Pharmacoresistant epilepsy: If at first you don't succeed...

University of California, San Francisco, San Francisco, California, United States
Annals of Neurology (Impact Factor: 9.98). 10/2007; 62(4):311-3. DOI: 10.1002/ana.21274
Source: PubMed
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    ABSTRACT: More than half of patients with newly diagnosed epilepsy achieve complete seizure control without major side-effects. Patients who continue to have seizures after initial medical therapy should have an early and detailed assessment to confirm the diagnosis, to determine the underlying cause and epilepsy syndrome, and to choose an adequate treatment strategy. The risks and potential benefits of surgical procedures or experimental therapy have to be weighed against the chance of improvement and the potential side-effects of additional medical therapy. Surgery for temporal lobe epilepsy, the most common cause of focal epilepsy, can control seizures and improve quality of life in appropriately selected patients. However, around 20-30% of patients do not respond to medical or surgical treatment. The management of chronic intractable epilepsy requires comprehensive care to address the adverse events of medical treatment, quality of life issues, and comorbid disorders. Much research focuses on the experimental treatment options that offer hope of seizure reduction or cure.
    No preview · Article · Jul 2008 · The Lancet Neurology
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    ABSTRACT: Until recently, very little data existed on long-term seizure prognosis of patients with intractable epilepsy. We review recent work that assessed seizure remission in patients with intractable epilepsy during medical management. Recent prevalence cohort studies among adults with longstanding intractable epilepsy have demonstrated notable proportions of patients attaining at least 1-year seizure freedom, ranging from more than 10% to nearly 30% of patients, when followed for mean duration of 18 months to 6 years. Additionally, a recent prospective cohort study of pediatric-onset intractable epilepsy (followed prospectively for seizure outcome from onset of intractability) revealed minimum 1-year seizure remission among more than half of study patients. Despite the notable rates of remission seen among patients with intractable epilepsy, many individuals experienced subsequent seizure relapse. These findings highlight the continued importance of surgical therapy for those who are good candidates and the need for further development of effective therapeutic interventions.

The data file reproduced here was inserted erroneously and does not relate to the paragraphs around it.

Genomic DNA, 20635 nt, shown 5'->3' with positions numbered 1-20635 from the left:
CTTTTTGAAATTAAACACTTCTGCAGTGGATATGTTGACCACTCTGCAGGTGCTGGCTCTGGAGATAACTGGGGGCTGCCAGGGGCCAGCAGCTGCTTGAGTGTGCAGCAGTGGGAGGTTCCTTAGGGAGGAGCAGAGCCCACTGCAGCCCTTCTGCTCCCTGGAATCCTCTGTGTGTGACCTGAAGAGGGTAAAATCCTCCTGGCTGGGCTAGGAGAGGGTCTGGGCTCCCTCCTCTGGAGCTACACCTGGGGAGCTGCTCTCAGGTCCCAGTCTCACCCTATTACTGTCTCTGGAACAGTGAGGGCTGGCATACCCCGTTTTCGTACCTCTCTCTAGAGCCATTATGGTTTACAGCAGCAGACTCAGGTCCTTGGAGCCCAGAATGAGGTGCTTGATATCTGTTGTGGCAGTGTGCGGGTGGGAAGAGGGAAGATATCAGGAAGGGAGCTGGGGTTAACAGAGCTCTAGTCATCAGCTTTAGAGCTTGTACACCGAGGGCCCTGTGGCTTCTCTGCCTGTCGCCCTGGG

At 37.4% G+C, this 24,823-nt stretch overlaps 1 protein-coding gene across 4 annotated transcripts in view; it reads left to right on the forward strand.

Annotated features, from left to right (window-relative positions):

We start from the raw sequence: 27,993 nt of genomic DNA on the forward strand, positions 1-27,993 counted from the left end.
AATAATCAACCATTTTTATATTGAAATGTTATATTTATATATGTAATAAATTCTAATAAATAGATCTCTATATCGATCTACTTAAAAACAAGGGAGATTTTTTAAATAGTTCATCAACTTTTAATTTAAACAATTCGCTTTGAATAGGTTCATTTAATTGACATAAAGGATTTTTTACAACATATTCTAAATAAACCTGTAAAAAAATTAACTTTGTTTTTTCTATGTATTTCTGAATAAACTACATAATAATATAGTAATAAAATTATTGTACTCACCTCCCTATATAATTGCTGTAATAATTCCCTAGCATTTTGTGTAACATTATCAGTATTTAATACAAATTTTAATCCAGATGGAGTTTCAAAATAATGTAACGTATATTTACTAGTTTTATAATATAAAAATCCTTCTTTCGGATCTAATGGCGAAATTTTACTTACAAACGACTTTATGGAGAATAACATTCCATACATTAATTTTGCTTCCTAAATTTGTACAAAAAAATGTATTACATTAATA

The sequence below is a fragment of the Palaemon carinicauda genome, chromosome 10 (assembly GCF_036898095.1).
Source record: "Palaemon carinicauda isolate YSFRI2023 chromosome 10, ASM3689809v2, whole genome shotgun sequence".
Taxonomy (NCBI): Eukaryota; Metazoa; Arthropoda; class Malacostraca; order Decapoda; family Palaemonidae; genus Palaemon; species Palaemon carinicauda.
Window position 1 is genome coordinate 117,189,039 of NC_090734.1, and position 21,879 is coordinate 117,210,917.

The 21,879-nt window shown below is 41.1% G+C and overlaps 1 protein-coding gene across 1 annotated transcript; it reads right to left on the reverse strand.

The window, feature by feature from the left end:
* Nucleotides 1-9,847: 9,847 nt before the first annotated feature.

No preview · Article · Apr 2011 · Current Neurology and Neuroscience Reports
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    ABSTRACT: The aim of this retrospective study is to describe changes of seizure frequency in epilepsy patients who participated in the Andrews/Reiter behavioral intervention for epilepsy. For this uncontrolled retrospective study, data were extracted from patients' medical journals. Intention-to-treat-analyses were restricted to patients with sufficient documentation supporting a diagnosis of probable or definite epilepsy. Main outcome variable was a comparison of mean seizure frequency at baseline and toward completion of the program. The seizure frequency of 30 (50%) patients showed a clinically meaningful improvement (>50% reduction of seizures) toward the end of the intervention. Twenty-two (37%) patients became seizure-free at the end of the intervention. In summary, a clinically meaningful reduction in reported seizure frequency was observed in epilepsy patients who received the Andrews/Reiter intervention for epilepsy. Prospective trials are needed to further investigate the program's efficacy and to study epileptic seizure triggers.
    Full-text · Article · Feb 2012 · Epilepsy & Behavior